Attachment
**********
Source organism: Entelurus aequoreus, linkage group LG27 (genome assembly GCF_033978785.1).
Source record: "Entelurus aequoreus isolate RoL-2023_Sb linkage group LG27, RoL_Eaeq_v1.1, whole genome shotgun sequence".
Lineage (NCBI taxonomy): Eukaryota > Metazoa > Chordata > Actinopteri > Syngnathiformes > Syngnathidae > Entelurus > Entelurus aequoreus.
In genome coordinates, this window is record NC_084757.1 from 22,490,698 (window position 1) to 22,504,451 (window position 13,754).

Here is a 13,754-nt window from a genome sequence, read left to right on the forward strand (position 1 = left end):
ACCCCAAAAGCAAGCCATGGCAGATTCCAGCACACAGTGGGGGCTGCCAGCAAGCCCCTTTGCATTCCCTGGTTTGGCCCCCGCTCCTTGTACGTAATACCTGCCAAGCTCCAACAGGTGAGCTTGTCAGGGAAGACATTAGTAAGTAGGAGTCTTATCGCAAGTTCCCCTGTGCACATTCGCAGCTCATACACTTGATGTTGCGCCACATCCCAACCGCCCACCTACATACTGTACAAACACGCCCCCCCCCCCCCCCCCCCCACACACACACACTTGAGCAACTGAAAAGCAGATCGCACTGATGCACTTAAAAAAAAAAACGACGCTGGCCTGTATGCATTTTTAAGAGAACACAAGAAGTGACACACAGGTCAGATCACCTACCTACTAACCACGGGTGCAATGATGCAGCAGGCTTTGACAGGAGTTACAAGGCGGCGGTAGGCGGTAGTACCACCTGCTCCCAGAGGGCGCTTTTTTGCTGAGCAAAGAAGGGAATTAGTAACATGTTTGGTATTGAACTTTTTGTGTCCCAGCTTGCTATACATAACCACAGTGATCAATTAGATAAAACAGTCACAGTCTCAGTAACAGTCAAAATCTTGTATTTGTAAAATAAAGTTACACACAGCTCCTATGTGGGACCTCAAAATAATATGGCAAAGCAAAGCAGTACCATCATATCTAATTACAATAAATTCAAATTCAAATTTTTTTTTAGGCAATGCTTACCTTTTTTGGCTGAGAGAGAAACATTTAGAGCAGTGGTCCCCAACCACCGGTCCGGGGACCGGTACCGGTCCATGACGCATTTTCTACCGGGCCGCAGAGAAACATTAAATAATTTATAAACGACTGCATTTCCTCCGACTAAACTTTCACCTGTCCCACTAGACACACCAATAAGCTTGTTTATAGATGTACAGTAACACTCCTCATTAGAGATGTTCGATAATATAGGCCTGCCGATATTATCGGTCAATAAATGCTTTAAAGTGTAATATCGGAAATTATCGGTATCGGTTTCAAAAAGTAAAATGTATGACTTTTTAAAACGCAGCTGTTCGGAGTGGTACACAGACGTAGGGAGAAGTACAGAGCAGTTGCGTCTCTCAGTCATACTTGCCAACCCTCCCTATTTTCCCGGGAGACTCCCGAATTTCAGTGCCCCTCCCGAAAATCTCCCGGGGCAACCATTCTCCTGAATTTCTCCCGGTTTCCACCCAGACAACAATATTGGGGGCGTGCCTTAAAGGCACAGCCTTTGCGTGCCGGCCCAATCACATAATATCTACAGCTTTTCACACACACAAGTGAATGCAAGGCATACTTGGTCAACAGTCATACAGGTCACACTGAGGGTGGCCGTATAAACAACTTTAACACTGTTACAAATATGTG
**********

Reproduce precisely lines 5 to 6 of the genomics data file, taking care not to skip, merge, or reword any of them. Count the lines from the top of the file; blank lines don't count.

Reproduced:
Here is a 13,754-nt window from a genome sequence, read left to right on the forward strand (position 1 = left end):
ACCCCAAAAGCAAGCCATGGCAGATTCCAGCACACAGTGGGGGCTGCCAGCAAGCCCCTTTGCATTCCCTGGTTTGGCCCCCGCTCCTTGTACGTAATACCTGCCAAGCTCCAACAGGTGAGCTTGTCAGGGAAGACATTAGTAAGTAGGAGTCTTATCGCAAGTTCCCCTGTGCACATTCGCAGCTCATACACTTGATGTTGCGCCACATCCCAACCGCCCACCTACATACTGTACAAACACGCCCCCCCCCCCCCCCCCCCCACACACACACACTTGAGCAACTGAAAAGCAGATCGCACTGATGCACTTAAAAAAAAAAACGACGCTGGCCTGTATGCATTTTTAAGAGAACACAAGAAGTGACACACAGGTCAGATCACCTACCTACTAACCACGGGTGCAATGATGCAGCAGGCTTTGACAGGAGTTACAAGGCGGCGGTAGGCGGTAGTACCACCTGCTCCCAGAGGGCGCTTTTTTGCTGAGCAAAGAAGGGAATTAGTAACATGTTTGGTATTGAACTTTTTGTGTCCCAGCTTGCTATACATAACCACAGTGATCAATTAGATAAAACAGTCACAGTCTCAGTAACAGTCAAAATCTTGTATTTGTAAAATAAAGTTACACACAGCTCCTATGTGGGACCTCAAAATAATATGGCAAAGCAAAGCAGTACCATCATATCTAATTACAATAAATTCAAATTCAAATTTTTTTTTAGGCAATGCTTACCTTTTTTGGCTGAGAGAGAAACATTTAGAGCAGTGGTCCCCAACCACCGGTCCGGGGACCGGTACCGGTCCATGACGCATTTTCTACCGGGCCGCAGAGAAACATTAAATAATTTATAAACGACTGCATTTCCTCCGACTAAACTTTCACCTGTCCCACTAGACACACCAATAAGCTTGTTTATAGATGTACAGTAACACTCCTCATTAGAGATGTTCGATAATATAGGCCTGCCGATATTATCGGTCAATAAATGCTTTAAAGTGTAATATCGGAAATTATCGGTATCGGTTTCAAAAAGTAAAATGTATGACTTTTTAAAACGCAGCTGTTCGGAGTGGTACACAGACGTAGGGAGAAGTACAGAGCAGTTGCGTCTCTCAGTCATACTTGCCAACCCTCCCTATTTTCCCGGGAGACTCCCGAATTTCAGTGCCCCTCCCGAAAATCTCCCGGGGCAACCATTCTCCTGAATTTCTCCCGGTTTCCACCCAGACAACAATATTGGGGGCGTGCCTTAAAGGCACAGCCTTTGCGTGCCGGCCCAATCACATAATATCTACAGCTTTTCACACACACAAGTGAATGCAAGGCATACTTGGTCAACAGTCATACAGGTCACACTGAGGGTGGCCGTATAAACAACTTTAACACTGTTACAAATATGTG